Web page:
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 Book Reviews

How to Be the Person Successful
Companies Fight to Keep
by Connie Podesta and Jean Gatz

In times like these, when businesses and even whole industries seem to appear and disappear overnight, staying gainfully employed can be a real struggle. Authors Podesta and Gatz think they have uncovered the secret to successfully surviving that struggle.

The authors interviewed hundreds of business owners, CEOs and managers, and asked each what skills and abilities they look for when making personnel decisions. They found that employers value eight traits in employees: the ability to keep their personal problems at home; to add value to their work; to be positive; to be change-friendly; to continually improve; to communicate well; to take initiative; and to continue learning.

Of course -- and the authors make no secret of this -- just because you practice all of these traits and make yourself a valued employee, you still can't expect to keep your current job. Some companies downsize with little regard to talent, and plenty of people lose their jobs every day for reasons that have nothing to do with their qualifications. Instead, the skill set in this book merely aims to keep you employed somehow and somewhere.

How to Be the Person Successful Companies Fight to Keep (Simon & Schuster, $21) is a good book for working people in the turbulent '90s.

Ultimate Rewards
Edited by Steven Kerr

The Harvard Business Review has proven to be a rich resource for topical essay collections (more than 20 volumes are already in print), and this book is a fine addition to the line. This time the subject is motivation, and editor Steven Kerr collects 13 of the Review's articles on the topic.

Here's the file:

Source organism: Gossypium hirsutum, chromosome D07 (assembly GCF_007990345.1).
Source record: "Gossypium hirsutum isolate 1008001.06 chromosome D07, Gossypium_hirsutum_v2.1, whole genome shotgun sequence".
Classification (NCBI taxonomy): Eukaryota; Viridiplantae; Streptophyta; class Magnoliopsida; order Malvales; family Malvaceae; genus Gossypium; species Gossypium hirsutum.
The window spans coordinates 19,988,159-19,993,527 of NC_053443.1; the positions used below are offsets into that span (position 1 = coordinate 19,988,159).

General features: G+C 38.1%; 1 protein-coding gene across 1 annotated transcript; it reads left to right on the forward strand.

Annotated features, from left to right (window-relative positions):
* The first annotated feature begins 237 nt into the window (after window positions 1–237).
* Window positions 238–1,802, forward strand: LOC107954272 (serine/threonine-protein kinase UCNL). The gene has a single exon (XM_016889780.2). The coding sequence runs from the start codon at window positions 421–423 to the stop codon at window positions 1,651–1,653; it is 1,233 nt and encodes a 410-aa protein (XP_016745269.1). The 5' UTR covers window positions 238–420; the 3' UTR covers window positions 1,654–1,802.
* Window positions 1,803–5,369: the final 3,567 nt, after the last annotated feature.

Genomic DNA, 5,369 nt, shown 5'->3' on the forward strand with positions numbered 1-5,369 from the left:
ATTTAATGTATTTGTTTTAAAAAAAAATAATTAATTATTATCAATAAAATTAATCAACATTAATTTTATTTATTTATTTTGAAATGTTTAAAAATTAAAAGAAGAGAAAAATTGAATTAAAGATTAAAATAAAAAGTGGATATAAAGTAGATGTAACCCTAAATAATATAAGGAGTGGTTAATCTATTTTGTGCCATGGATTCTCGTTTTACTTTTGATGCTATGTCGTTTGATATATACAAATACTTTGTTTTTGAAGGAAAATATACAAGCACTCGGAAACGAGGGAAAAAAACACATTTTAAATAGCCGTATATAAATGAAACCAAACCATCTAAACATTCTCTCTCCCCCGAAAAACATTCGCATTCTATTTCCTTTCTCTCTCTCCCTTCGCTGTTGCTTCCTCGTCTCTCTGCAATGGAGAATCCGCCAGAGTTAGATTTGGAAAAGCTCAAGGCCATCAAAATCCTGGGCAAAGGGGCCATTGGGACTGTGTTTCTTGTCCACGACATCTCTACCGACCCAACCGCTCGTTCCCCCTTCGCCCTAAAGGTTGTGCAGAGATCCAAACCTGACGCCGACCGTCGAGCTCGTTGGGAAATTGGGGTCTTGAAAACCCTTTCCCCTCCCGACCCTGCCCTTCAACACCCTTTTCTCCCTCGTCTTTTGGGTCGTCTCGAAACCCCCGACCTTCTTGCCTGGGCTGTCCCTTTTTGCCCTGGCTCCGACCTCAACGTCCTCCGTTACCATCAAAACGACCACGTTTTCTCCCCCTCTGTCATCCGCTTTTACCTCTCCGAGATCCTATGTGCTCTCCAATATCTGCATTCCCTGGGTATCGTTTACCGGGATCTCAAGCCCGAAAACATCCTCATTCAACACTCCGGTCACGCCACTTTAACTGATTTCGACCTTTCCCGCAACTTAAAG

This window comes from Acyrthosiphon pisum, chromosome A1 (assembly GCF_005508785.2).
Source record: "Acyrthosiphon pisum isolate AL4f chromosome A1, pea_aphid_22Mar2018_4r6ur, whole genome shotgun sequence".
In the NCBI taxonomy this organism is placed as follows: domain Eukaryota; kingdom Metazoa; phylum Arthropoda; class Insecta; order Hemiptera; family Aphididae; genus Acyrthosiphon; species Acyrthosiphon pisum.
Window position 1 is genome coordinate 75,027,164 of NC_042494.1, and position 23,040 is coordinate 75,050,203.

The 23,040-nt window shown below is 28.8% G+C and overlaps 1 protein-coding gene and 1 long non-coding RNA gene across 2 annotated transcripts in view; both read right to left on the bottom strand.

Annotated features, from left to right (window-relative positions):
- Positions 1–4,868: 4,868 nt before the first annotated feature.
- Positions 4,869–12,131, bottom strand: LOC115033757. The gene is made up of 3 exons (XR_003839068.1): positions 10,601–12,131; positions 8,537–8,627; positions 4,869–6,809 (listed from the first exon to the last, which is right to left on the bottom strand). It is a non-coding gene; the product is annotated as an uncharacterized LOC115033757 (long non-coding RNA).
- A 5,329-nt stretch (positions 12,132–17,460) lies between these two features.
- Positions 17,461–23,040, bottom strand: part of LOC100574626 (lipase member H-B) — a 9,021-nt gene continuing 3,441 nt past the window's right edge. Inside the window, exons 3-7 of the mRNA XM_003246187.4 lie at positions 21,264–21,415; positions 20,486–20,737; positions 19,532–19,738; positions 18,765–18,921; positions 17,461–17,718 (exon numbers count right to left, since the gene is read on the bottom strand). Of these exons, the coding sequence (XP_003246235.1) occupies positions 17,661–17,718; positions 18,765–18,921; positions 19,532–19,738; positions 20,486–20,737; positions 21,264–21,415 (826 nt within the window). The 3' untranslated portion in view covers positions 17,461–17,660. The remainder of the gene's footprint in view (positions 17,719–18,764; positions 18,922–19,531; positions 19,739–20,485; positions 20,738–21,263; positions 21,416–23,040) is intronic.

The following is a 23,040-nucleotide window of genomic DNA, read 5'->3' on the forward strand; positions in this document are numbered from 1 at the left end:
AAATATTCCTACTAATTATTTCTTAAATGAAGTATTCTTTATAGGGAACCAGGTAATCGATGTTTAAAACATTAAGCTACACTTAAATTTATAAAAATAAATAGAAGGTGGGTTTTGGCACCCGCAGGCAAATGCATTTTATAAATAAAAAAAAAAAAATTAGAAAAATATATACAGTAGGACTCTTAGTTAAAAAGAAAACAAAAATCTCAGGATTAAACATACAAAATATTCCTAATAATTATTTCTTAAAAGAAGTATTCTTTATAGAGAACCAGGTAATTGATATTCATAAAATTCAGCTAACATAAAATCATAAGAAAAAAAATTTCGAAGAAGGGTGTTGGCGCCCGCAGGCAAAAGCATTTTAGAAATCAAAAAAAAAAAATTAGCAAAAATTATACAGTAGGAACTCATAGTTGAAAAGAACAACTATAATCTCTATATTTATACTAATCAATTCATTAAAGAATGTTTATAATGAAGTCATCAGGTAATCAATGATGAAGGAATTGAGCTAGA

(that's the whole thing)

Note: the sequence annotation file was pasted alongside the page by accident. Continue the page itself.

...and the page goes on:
The articles' original publication dates range over the past 24 years, yet they don't feel dated. Even the oldest, Harry Levinson's "Asinine Attitudes Toward Motivation" -- with its warning against carrot-and-stick motivational theory -- remains relevant today.

As you might expect, a wide, and often argumentative, range of opinions revolves around the topic of motivation. The point/counterpoint article centered on Alfie Kohn's contrarian views on rewards programs proves especially thought-provoking. Kohn advises readers "to stop manipulating employees with rewards and punishments, and to stop pushing money in their faces." His opponents, as one might expect, are legion and just as articulate.

Unhappily, the book's organization is less than world-class. Kerr uses the four-section format, which is neither logical nor easily navigable. Readers would do better to read the short executive summaries of each essay at the back of the book and jump in wherever it attracts their in- terest.

Organizational quibbles aside, Ultimate Rewards (Harvard Business School Press, $29.95) is a strong collection of motivational thinking and practice.